The characteristics of the 819 women in this analysis are described in Table 1. The majority of patients presented with early stage, node negative breast cancer. In this mostly post-menopausal cohort, 80% had hormone sensitive tumors as measured by ER or PR staining. Thirteen percent of the women had HER2 overexpressing tumors; of these, only one quarter received trastuzumab therapy.

Table 1. Patient baseline characteristics (number = 819).

There were significant differences across the constructed subtypes with regard to clinical, pathological and treatment variables (Table 2), including median age at presentation (P < 0.01), number of positive nodes (P = 0.02) and grade (P < 0.01). Women with HR-/HER2+ tumors tended to be younger, while those with HR-/HER2- tumors has the lowest incidence of nodal involvement. Compared to all other cohorts, women with HR+/HER2- had the lowest probability of grade 3 tumors. As expected, the number of patients receiving hormonal therapy and chemotherapy was also significantly different (all P < 0.01) with the majority of women with ER and/or PR positive tumors receiving endocrine therapy and the majority of patients with HER2+ (irrespective of ER/PR status) and HR-/HER2- tumors receiving chemotherapy.

Table 2. Patient characteristics by breast cancer subtype (Number = 819).

With a median follow-up of 58 months, the five-year cumulative incidence of LRR was 2.5%. For patients with HR+/HER2-, the five-year incidence of LRR was 1% (95%CI, 0.1% to 1.9%), compared with 6.5% (95%CI, 0 to 13.5%) in the HR+/HER2+ group, 2% (95% CI, 0 to 5.8%) for HR-/HER2+ and 10.9% (95% CI, 3.8 to 7.5%) in the HR-/HER2- group (P < 0.01) (Table 2 and Figure 1). Although there were differences in overall survival among the different subgroups, these did not reach statistical significance (P = 0.06) (Figure 2).

thumbnailFigure 1. Log rank test of local regional recurrence free survival by tumor subtype.

thumbnailFigure 2. Log rank test of overall survival by tumor subtype.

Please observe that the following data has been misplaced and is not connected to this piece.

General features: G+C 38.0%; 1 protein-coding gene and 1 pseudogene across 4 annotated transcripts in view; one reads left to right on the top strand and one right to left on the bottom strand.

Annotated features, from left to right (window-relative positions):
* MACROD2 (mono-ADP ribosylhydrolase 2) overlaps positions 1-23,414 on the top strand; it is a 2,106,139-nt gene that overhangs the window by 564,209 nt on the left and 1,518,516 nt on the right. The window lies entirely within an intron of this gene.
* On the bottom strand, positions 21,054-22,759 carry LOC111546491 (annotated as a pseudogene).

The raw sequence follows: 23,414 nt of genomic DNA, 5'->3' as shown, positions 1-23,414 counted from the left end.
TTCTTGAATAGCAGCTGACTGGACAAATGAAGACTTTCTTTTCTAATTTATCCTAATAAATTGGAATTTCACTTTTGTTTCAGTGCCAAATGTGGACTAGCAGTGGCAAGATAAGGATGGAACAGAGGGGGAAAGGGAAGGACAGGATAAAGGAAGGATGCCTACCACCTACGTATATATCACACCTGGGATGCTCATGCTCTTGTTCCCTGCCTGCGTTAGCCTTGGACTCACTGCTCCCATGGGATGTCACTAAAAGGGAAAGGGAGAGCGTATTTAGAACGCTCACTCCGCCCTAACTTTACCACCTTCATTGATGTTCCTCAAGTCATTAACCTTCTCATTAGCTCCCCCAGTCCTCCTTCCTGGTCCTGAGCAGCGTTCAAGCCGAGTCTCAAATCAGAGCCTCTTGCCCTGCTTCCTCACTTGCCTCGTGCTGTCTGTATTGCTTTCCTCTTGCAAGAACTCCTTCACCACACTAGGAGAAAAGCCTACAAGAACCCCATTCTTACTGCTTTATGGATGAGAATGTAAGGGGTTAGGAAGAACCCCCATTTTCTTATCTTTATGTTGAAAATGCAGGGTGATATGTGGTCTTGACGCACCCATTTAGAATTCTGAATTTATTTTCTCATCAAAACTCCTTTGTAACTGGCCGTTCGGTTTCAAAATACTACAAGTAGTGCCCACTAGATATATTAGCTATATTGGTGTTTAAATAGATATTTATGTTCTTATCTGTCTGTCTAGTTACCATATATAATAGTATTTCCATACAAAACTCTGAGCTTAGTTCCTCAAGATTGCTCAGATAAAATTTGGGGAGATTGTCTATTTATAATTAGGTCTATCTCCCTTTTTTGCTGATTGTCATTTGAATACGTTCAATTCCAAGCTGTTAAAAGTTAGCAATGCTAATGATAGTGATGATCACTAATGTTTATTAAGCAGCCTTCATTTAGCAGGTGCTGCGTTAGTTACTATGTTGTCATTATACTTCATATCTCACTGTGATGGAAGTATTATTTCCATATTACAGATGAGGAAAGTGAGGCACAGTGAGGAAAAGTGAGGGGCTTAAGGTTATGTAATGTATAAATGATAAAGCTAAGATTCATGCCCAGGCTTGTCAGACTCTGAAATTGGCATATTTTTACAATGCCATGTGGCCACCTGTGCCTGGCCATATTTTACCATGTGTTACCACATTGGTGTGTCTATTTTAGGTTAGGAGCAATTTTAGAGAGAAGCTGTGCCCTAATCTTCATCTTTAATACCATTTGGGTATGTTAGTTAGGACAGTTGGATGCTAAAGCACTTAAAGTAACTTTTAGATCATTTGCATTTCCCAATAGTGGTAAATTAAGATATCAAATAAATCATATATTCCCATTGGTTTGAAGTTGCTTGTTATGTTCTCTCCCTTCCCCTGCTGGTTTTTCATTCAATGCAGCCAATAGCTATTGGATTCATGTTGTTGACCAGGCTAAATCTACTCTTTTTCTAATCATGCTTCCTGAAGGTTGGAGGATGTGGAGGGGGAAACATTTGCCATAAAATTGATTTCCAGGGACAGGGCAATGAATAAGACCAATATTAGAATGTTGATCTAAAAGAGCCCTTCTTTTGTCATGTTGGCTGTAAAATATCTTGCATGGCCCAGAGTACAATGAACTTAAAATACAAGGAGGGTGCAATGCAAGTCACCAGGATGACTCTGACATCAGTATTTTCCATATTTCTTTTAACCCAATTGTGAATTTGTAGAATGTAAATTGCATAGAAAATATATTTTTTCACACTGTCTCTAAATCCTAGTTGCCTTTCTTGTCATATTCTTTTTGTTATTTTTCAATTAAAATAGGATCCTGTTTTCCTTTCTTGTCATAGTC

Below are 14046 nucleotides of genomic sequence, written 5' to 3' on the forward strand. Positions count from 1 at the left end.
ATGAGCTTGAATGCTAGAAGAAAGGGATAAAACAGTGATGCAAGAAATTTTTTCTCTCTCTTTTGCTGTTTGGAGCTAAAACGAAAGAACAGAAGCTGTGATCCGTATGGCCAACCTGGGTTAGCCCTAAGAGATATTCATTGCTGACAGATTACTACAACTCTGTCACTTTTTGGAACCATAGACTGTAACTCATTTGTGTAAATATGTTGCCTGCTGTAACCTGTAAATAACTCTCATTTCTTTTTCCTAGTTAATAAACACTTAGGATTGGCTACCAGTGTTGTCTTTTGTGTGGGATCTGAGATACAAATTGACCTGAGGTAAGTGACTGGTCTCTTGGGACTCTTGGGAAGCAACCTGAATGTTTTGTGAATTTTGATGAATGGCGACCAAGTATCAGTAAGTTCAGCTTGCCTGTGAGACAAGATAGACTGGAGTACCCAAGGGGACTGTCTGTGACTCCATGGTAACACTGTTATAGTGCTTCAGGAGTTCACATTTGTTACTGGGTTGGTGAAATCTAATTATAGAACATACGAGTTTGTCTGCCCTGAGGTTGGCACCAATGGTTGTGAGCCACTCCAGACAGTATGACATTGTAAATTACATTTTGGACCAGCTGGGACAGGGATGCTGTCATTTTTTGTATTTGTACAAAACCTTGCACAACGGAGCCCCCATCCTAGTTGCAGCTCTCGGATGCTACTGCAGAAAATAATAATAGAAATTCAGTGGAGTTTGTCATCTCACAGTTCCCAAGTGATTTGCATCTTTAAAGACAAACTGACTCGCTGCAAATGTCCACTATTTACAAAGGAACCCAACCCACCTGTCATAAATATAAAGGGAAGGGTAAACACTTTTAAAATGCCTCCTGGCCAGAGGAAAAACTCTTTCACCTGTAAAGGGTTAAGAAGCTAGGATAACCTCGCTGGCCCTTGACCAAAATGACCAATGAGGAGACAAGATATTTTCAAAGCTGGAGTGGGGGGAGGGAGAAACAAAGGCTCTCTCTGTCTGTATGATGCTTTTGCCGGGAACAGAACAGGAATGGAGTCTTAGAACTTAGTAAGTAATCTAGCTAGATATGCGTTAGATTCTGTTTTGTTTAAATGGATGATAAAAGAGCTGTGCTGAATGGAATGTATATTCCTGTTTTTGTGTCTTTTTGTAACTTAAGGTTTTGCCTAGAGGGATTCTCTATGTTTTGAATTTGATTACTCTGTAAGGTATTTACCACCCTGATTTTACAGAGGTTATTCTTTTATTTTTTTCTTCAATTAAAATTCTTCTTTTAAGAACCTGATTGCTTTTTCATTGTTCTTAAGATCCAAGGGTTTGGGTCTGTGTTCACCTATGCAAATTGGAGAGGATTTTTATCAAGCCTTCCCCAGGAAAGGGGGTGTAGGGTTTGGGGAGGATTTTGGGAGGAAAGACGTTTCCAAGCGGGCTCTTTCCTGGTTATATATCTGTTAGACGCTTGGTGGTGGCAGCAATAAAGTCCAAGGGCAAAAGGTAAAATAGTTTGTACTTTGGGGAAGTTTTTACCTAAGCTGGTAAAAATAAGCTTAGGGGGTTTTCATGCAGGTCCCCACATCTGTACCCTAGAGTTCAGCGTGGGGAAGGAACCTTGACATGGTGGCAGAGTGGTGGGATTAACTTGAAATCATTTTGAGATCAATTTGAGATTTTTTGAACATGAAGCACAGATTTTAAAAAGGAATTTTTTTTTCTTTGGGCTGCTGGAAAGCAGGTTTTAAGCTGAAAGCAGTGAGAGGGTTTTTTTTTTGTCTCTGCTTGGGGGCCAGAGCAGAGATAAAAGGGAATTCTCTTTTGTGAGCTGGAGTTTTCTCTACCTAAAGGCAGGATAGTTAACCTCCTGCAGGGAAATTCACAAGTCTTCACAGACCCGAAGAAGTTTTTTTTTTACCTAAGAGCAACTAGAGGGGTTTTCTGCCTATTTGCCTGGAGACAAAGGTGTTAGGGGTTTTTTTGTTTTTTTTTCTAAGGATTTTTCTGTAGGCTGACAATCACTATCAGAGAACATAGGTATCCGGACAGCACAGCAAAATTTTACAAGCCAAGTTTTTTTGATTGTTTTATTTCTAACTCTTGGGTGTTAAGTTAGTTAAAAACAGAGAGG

On univariate analysis, younger age at presentation was associated with greater risk of LRR (HR 3.22 (95%CI 1.28 to 8.33), P = 0.01) whereas ER- or PR-positive tumors were associated with markedly lower risk of LRR (HR 0.15 (95%CI 0.06 to 0.38), P < 0.01) (Table 3). Significant predictors of locoregional failure also included increasing tumor size, nodal involvement, increasing pathologic stage, high grade and presence of lymphovascular space invasion (LVI) (all P < 0.05). Among the subtypes, HR-/HER2- had the highest risk of LRR (HR13.6 (95% CI 4.63 to 39.7) P < 0.01). HER2 status, when analyzed independent of HR status, was not significantly associated with LRR (HR 1.64, 95%CI 0.54 to 4.94, P = 0.38). However, within the constructed subtypes women with HR+/HER2+ disease, but not those with HR-/HER2+ disease, had significantly increased risk of LRR when compared to HR+/HER2- tumors (HR 6.25 (95%CI 1.49 to 6.2), P = 0.01 and HR 2.24 (95%CI 0.26 to 19.2), P = 0.46, respectively). Administration of trastuzumab to HER2+ patients did not significantly alter LRR risk (HR 3.87 (95%CI 0.53 o 28.1), P = 0.18).

Table 3. Univariate Cox PH regression models for local/regional recurrence(LRR)-free survival (Number = 819).

On multivariate analysis, ≥ 4 positive nodes and HR-/HER2- subtype were the strongest predictors of LRR failure (HR 23.4 (95%CI 4.64 to 117.94) and HR 13.87 (95%CI 4.96 to 38.8), respectively, P < 0.05) (Table 4). Other variables that retained significant association with LRR risk were one to three positive nodes (HR 4.75 (95%CI 1.75 to 2.88), P = 0.02), age at diagnosis < 50 (HR 3.23 (95%CI 1.25 to 8.33), P = 0.02) and HR+/HER2+ subtype (HR 4.26 (95%CI 1.05 to 7.33), P = 0.04).